This report is the first in a series of annual reports that focuses on a one-month snapshot of cases at their lifetime limit. It looks at two groups: 1) cases that already have 60 counted months and continue to receive MFIP, and 2) cases that reached their 60th counted month in the report month, December 2005. It identifies the total number of adults made ineligible due to the time limit, compares the characteristics of eligible adults that have reached their lifetime limit to those with less than 60 months, and gives the reasons that those in the first group continue to receive MFIP, the counties where these families reside, what happens to families in relation to MFIP in the month after they reach month 60, and outcomes for these families in their first six months after reaching the time limit. (author abstract)

  • Author: Born, Catherine; Ovwigho, Pamela; Patterson, Kathryn
    Reference Type: Report
    Year: 2007

    The federal time limit on welfare receipt imposed by the Personal Responsibility and Work Opportunity Reconciliation Act (PRWORA) of 1996 was designed to create a sense of urgency for families to make the transition from welfare to financial self-sufficiency. Today the controversy originally generated by the time limit policy is a distant memory as states focus on meeting federal work participation standards and avoiding fiscal penalties

    Despite the initial controversy over the time limit policy, surprisingly little research has been done on the topic. The few studies available have shown that those cases that have reached the time limit have characteristics differing from those of the remainder of the caseload (Bloom, et. al., 2002; Caudill & Born, 1997; Richardson, Schoenfeld, & LaFever, 2003). In addition, time-limited families may face a greater number of barriers to self-sufficiency than their counterparts who are able to end their reliance on cash assistance at an earlier point (Hetling, Tracy, & Born, 2005; Seefeldt & Orzol, 2005; Welfare and Child...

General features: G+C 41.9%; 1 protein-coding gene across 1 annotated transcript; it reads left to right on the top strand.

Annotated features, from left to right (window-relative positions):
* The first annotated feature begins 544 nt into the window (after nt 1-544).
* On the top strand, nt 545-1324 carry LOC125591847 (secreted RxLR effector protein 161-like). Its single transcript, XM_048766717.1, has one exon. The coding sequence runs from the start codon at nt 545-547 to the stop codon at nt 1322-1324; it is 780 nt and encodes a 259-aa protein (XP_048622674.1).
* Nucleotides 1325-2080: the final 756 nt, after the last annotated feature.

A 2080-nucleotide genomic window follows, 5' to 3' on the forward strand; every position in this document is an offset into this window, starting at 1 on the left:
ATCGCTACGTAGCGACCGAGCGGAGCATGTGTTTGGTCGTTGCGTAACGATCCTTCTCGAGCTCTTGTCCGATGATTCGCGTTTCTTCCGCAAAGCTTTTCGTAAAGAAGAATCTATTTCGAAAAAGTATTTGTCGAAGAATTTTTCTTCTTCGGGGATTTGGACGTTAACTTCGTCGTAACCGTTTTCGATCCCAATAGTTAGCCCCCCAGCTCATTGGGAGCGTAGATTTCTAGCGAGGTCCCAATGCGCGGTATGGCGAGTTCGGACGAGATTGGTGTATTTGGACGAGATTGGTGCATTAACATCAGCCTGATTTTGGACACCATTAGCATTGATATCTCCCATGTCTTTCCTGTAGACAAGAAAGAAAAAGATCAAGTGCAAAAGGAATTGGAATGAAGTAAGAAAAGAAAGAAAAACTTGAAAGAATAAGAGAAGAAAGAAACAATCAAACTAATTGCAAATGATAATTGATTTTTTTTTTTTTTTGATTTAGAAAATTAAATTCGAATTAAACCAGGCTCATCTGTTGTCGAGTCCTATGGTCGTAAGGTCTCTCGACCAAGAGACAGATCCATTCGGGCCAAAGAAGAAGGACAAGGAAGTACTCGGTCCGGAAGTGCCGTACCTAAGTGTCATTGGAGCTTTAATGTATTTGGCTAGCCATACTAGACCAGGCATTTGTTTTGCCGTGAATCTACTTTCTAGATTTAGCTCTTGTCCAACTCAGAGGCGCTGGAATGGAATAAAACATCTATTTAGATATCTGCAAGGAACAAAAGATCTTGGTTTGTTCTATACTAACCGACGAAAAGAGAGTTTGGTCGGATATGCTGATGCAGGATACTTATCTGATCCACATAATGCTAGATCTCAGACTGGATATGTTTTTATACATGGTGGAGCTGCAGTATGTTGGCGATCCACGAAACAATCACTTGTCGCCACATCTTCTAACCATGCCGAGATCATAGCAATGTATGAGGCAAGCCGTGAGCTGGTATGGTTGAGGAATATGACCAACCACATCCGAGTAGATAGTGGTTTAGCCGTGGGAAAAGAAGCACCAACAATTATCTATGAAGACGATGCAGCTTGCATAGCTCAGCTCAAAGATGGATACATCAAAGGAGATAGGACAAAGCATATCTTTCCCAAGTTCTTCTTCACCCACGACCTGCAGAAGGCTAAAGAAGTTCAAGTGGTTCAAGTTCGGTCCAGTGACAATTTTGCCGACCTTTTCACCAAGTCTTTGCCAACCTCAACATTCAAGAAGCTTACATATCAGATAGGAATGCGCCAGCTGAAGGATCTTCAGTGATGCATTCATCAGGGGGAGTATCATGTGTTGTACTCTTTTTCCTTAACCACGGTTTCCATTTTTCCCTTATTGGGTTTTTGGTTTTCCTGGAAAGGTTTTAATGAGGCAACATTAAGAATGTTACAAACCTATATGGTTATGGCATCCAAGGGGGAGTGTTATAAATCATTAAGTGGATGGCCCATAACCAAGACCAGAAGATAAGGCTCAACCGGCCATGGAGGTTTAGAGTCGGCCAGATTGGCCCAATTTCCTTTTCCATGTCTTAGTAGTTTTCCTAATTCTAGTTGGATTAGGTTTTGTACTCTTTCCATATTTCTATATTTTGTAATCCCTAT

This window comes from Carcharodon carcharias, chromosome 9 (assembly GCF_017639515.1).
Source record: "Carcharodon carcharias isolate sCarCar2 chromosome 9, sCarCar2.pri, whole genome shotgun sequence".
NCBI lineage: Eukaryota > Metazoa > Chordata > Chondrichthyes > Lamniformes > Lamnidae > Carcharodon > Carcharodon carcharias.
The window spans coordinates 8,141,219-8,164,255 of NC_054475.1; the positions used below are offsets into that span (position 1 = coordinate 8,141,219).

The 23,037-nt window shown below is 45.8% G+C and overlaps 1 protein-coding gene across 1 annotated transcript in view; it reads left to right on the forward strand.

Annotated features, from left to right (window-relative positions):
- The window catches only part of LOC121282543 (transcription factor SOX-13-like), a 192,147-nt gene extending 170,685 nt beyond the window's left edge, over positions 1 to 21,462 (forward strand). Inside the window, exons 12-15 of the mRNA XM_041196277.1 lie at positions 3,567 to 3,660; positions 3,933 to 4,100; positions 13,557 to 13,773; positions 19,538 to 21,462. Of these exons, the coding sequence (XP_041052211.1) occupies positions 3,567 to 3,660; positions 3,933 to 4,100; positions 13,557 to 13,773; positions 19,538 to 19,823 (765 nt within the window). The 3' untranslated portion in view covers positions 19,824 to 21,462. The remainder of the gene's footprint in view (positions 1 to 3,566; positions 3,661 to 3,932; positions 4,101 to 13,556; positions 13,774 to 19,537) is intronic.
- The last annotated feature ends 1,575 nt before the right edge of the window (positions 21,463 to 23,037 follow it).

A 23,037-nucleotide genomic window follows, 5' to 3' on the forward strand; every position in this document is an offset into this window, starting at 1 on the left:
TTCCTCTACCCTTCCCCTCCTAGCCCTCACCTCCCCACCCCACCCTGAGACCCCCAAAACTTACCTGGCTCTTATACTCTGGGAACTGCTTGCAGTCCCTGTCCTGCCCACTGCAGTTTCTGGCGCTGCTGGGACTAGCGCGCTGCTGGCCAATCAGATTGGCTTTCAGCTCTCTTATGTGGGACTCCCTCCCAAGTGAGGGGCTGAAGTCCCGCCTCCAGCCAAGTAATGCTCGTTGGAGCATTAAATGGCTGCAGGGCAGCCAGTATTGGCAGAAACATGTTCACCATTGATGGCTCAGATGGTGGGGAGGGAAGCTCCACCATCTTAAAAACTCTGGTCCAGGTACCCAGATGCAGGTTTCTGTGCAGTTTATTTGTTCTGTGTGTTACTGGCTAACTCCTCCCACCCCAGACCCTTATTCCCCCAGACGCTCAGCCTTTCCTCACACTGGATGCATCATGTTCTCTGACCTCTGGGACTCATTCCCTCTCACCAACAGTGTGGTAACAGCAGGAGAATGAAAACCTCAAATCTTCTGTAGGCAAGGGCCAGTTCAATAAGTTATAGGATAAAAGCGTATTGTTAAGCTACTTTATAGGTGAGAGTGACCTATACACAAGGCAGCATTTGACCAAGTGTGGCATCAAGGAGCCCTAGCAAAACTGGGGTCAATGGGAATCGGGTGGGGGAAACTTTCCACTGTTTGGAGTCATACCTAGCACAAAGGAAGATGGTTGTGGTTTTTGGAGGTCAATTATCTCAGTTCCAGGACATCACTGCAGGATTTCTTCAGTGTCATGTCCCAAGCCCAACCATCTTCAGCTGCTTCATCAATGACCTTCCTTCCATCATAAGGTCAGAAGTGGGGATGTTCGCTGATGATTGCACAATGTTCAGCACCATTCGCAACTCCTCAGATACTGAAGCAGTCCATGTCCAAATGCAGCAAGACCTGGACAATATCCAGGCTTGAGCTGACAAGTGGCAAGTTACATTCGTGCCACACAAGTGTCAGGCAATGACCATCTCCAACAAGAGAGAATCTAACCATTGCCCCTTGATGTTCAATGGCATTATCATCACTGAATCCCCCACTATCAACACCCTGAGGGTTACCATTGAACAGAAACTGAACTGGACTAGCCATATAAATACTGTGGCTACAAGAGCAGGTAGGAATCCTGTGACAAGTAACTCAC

The federal time limit on welfare receipt imposed by the Personal Responsibility and Work Opportunity Reconciliation Act (PRWORA) of 1996 was designed to create a sense of urgency for families to make the transition from welfare to financial self-sufficiency. Today the controversy originally generated by the time limit policy is a distant memory as states focus on meeting federal work participation standards and avoiding fiscal penalties

    Despite the initial controversy over the time limit policy, surprisingly little research has been done on the topic. The few studies available have shown that those cases that have reached the time limit have characteristics differing from those of the remainder of the caseload (Bloom, et. al., 2002; Caudill & Born, 1997; Richardson, Schoenfeld, & LaFever, 2003). In addition, time-limited families may face a greater number of barriers to self-sufficiency than their counterparts who are able to end their reliance on cash assistance at an earlier point (Hetling, Tracy, & Born, 2005; Seefeldt & Orzol, 2005; Welfare and Child Support Research and Training Group, 2001; Zedlewski, 2003).

    The University of Maryland has been in the forefront of examining this important issue (Caudill & Born, 1997; Hetling, et al., 2005; Welfare and Child Support Research and Training Group, 2001). Our most recent study compared outcomes for families leaving after reaching the 60 month limit to the outcomes for a matched comparison group (Hetling, Patterson, & Born, 2006). We found that time limit leavers fared worse than other leavers in terms of employment and recidivism, and these differences could not be explained by factors such as urban residence, exiting because of a work sanction, or having more children.

    For policymakers and program managers, several key questions remain regarding the TANF time limit. In this study, we address four of the most critical ones:
    1) What are the characteristics of families reaching the time limit? Have these characteristics changed over time?
    2) What barriers to employment do time-limited families face?
    3) What happens to families after they reach the limit? Do they remain on TCA? To what extent do they find employment?
    4) What is the relationship between families’ employment barriers and outcomes?

    (author abstract)

Sort by

Topical Area(s)

Popular Searches

Source

Year

Year ranges from 1946 to 2019

Reference Type

Research Methodology

Geographic Focus

Target Populations